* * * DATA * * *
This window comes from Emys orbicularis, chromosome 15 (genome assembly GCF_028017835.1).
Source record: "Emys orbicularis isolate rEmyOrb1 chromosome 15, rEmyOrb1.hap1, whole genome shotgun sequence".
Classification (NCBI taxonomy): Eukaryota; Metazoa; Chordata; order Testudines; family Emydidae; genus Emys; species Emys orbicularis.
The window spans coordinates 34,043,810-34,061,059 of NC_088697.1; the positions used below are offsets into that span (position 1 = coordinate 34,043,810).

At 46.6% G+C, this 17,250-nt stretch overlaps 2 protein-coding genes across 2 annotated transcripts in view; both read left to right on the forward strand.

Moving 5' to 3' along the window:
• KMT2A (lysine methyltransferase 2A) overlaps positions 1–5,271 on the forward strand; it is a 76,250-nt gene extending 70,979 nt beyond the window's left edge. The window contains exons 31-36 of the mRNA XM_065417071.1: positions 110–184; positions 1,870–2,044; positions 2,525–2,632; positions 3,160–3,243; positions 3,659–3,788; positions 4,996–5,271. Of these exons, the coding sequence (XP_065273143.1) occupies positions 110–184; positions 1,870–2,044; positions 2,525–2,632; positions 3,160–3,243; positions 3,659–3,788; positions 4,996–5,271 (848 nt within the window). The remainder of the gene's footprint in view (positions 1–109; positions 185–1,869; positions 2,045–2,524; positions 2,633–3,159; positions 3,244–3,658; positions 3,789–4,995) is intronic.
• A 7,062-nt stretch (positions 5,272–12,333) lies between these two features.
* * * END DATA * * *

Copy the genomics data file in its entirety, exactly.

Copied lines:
This window comes from Emys orbicularis, chromosome 15 (genome assembly GCF_028017835.1).
Source record: "Emys orbicularis isolate rEmyOrb1 chromosome 15, rEmyOrb1.hap1, whole genome shotgun sequence".
Classification (NCBI taxonomy): Eukaryota; Metazoa; Chordata; order Testudines; family Emydidae; genus Emys; species Emys orbicularis.
The window spans coordinates 34,043,810-34,061,059 of NC_088697.1; the positions used below are offsets into that span (position 1 = coordinate 34,043,810).

At 46.6% G+C, this 17,250-nt stretch overlaps 2 protein-coding genes across 2 annotated transcripts in view; both read left to right on the forward strand.

Moving 5' to 3' along the window:
• KMT2A (lysine methyltransferase 2A) overlaps positions 1–5,271 on the forward strand; it is a 76,250-nt gene extending 70,979 nt beyond the window's left edge. The window contains exons 31-36 of the mRNA XM_065417071.1: positions 110–184; positions 1,870–2,044; positions 2,525–2,632; positions 3,160–3,243; positions 3,659–3,788; positions 4,996–5,271. Of these exons, the coding sequence (XP_065273143.1) occupies positions 110–184; positions 1,870–2,044; positions 2,525–2,632; positions 3,160–3,243; positions 3,659–3,788; positions 4,996–5,271 (848 nt within the window). The remainder of the gene's footprint in view (positions 1–109; positions 185–1,869; positions 2,045–2,524; positions 2,633–3,159; positions 3,244–3,658; positions 3,789–4,995) is intronic.
• A 7,062-nt stretch (positions 5,272–12,333) lies between these two features.